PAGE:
Necrotic Zone

by Marléne Zadig

The mushrooms sprouted overnight after a string of autumnal rainstorms, springing fully formed into clusters of unnaturally precise arcs and rings across people's front lawns.

"No wonder the Irish came up with leprechauns," he'd said after bringing home blended coffees from around the corner. "That's some weird shit, is what it is. Crop circles of the suburbs."

Bits of obliterated toadstools clung for dear life to the rubber toes of his decrepit Converse sneakers, having been kicked to smithereens in his attempt to restore entropy to their neighbors' lawns on his way back from the café. Their own front yard contained a gigantic perfect horseshoe—which he'd left intact—encircling a maple sapling which retained a single, crimson leaflet shuddering on a limb.

"It's probably just the way the spores disperse," she offered. "It's not that weird."

He donned a black ski mask and sat down at the laptop for his Saturday morning veg. He had recently taken to wearing it at the computer after learning that hackers could activate the camera remotely and view the person through the screen.

"Why don't you tape over the camera with painter's tape?" she'd suggested.

"Because I want to scare the bejeezus out of the sons of bitches if and when they get through."

The neighbor's dog, a spitting image of the classic Benji, barked directly at him as he sat there on the couch, its snout forcing its way through the fence slats in order to project towards their window with the utmost conviction.

"One of these days, I swear to god I'm gonna shoot that dog."

She pictured this pronouncement permeating out of the walls themselves, as she couldn't see his mouth moving under the ski mask, or perhaps it was emanating from one of the grumpier-looking anthropomorphic doorknobs—two screws for the eyeballs and the knob its bulbous nose.

He'd been threatening this for years, as long as she'd been around to hear it anyway, and maybe it was the ski mask, maybe the trail of mushroom guts smeared across the parquet floors, but she sensed that he was closer than ever to carrying out his threat. He had the weaponry, a Glock, loaded and locked up in his night stand, and she imagined the line between him doing it and not doing it to be only as wide as your average crack in a sidewalk. On the one side, the side they were on, he was just a man who threatened to shoot the neighbor's dog for barking at him day after day in his own home, a reasonable complaint, she conceded. On the other side, just a footstep away, was a dog-killer. And though the gap itself was narrow and technically effortless to traverse, she imagined that it went all the way down, a fissure opened deep into the center of the earth.

Still, it could just be a thing one says to relieve tension in the moment, something she'd caught herself doing lately.

"I'm gonna rip that kid a new one if he tears off one more of my geranium blossoms," she'd said only the week before. "He does that every goddamned time he walks by."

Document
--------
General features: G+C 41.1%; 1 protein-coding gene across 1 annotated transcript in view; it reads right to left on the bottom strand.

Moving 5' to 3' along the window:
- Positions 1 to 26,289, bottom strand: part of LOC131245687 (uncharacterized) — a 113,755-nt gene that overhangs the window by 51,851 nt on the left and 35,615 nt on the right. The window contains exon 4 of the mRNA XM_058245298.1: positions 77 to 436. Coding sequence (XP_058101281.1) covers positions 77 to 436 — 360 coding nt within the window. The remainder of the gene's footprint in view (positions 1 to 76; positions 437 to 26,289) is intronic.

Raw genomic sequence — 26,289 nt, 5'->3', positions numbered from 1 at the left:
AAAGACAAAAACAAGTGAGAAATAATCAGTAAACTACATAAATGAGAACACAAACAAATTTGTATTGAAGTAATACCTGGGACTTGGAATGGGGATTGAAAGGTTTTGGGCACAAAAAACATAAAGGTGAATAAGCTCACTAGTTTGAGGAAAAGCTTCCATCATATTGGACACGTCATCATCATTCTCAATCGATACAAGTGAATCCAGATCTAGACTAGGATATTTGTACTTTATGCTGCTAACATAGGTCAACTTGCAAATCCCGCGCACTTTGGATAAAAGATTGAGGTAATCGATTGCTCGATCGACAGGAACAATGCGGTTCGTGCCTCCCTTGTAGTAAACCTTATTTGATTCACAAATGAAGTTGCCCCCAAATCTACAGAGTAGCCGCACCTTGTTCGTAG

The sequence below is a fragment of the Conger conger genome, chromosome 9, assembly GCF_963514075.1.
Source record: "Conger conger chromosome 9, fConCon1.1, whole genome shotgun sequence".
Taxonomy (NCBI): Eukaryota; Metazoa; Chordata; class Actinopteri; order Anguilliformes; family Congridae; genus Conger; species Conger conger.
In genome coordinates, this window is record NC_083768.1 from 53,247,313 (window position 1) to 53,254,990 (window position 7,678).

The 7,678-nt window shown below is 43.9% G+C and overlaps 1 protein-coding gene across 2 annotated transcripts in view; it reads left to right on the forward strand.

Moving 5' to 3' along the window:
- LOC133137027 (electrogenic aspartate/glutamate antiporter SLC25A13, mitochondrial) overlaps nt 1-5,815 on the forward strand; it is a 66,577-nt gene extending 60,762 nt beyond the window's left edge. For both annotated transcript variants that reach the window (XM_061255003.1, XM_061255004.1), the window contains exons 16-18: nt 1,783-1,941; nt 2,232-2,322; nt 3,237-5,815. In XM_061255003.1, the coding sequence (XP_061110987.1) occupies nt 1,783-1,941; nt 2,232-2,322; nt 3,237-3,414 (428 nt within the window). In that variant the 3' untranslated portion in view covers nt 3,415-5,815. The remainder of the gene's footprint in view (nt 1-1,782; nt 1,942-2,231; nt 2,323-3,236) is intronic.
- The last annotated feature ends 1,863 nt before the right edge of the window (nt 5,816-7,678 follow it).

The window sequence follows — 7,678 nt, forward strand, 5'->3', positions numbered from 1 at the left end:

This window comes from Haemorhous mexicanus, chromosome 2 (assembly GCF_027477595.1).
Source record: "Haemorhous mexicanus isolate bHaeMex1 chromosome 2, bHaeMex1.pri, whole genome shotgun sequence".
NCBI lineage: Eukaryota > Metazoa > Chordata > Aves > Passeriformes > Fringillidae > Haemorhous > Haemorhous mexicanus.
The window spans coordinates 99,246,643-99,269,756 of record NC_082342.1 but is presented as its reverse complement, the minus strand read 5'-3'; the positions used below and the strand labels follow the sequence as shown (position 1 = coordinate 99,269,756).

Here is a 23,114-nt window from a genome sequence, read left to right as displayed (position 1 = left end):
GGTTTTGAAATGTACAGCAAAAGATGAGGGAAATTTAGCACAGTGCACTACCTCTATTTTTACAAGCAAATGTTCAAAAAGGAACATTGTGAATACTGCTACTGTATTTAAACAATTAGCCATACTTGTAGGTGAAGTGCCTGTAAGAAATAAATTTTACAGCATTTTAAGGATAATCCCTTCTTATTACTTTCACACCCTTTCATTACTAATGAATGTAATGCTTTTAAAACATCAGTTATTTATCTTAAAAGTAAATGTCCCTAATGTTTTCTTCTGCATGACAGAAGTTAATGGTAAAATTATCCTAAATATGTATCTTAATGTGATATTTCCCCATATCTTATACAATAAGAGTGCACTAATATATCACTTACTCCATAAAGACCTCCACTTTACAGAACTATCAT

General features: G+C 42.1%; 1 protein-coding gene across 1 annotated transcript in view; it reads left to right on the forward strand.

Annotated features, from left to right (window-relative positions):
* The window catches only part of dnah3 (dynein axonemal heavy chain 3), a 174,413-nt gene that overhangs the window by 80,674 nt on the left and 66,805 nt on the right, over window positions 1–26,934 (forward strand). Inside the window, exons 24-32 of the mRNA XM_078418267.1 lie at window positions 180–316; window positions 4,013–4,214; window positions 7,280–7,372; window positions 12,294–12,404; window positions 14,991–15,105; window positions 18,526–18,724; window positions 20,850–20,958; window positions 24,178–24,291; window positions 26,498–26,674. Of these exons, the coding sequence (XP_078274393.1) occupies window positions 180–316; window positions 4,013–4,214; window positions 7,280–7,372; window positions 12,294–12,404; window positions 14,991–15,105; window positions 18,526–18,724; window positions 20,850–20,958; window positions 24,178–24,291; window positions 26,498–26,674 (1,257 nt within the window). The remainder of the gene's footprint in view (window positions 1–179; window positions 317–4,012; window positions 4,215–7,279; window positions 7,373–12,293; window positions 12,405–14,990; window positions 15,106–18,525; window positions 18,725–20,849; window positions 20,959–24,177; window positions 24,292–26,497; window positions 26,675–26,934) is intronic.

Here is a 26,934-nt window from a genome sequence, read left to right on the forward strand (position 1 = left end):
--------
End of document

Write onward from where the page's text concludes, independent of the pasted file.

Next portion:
"Shoulda planted barberry," he replied, "teach him a thing or two about trespassing where his filthy paws don't belong."

She sipped at her frozen coffee and tidied up absently in the kitchen, tossing a stray straw wrapper in the trash, flinging an orphaned beer bottle cap into the recycling bin in the corner. Plinkety-plink plonnnng.

He rose from the couch and strode across the room into the kitchen. His hand plunged into the revolving lid of the trash can, grasped the crumpled straw wrapper, and threw it into the recycling bin. He then returned to the living room without saying a word.

They'd had this argument before, about the straw wrappers, and it wasn't worth rehashing, especially because she always lost.

The Benji clone next door continued to unleash its ire at their side window, prompting him to slam the laptop and fling it to the side with such force that it bounced on the sofa cushion before coming to rest perpendicular to a pillow. Before she could ask what he was up to, he was down in the basement rummaging around the garden tools. He came back up the slanted, sinking stairs with a tall shovel, dried mud still stuck to its blade, and stormed out the back door.

She heard and felt a series of thunks as he ran the shovel along the fence slats and shouted something unintelligible.

He did not come back in as she expected him to, so she decided to go out.

She thought about the riddle she'd once heard in math class involving walking to the threshold of a doorway: if getting to the door means you always have to go half the distance that remains, how do you ever get all the way there? The answer, she'd written on the assignment, was sheer will.

Sure enough, when she got to the lip of the front door, she was able to cross over it. When she got to the steps on the porch, she could walk down them. And when she saw that he was covered in mud on the front lawn and had already dug several feet down in, around, and through their former mushroom halo, she drifted to the gate and found herself stepping through it.

It was raining again, and as she forged ahead down the street, the broad fallen leaves of sycamores jerked and flopped around on the ground with every raindrop strike, ten thousand fish out of water, gasping for air.

BIO: Marléne Zadig (rhymes with "Train a Bad Pig") is a writer in Silicon Valley with an MFA in Creative Writing from the University of Maryland. She sometimes makes beer, often stories—once, a novel, now beckoning from an actual closet. She’s also the mother of two young children who literally and figuratively keep her up at night. Marléne occasionally blogs with a writer friend who lives in Guinea at writersblockduo.com and tweets @MarleneZadig. Her fiction has recently appeared or is forthcoming in Split Lip Magazine, Reed Magazine, Sakura Review, and Crack the Spine.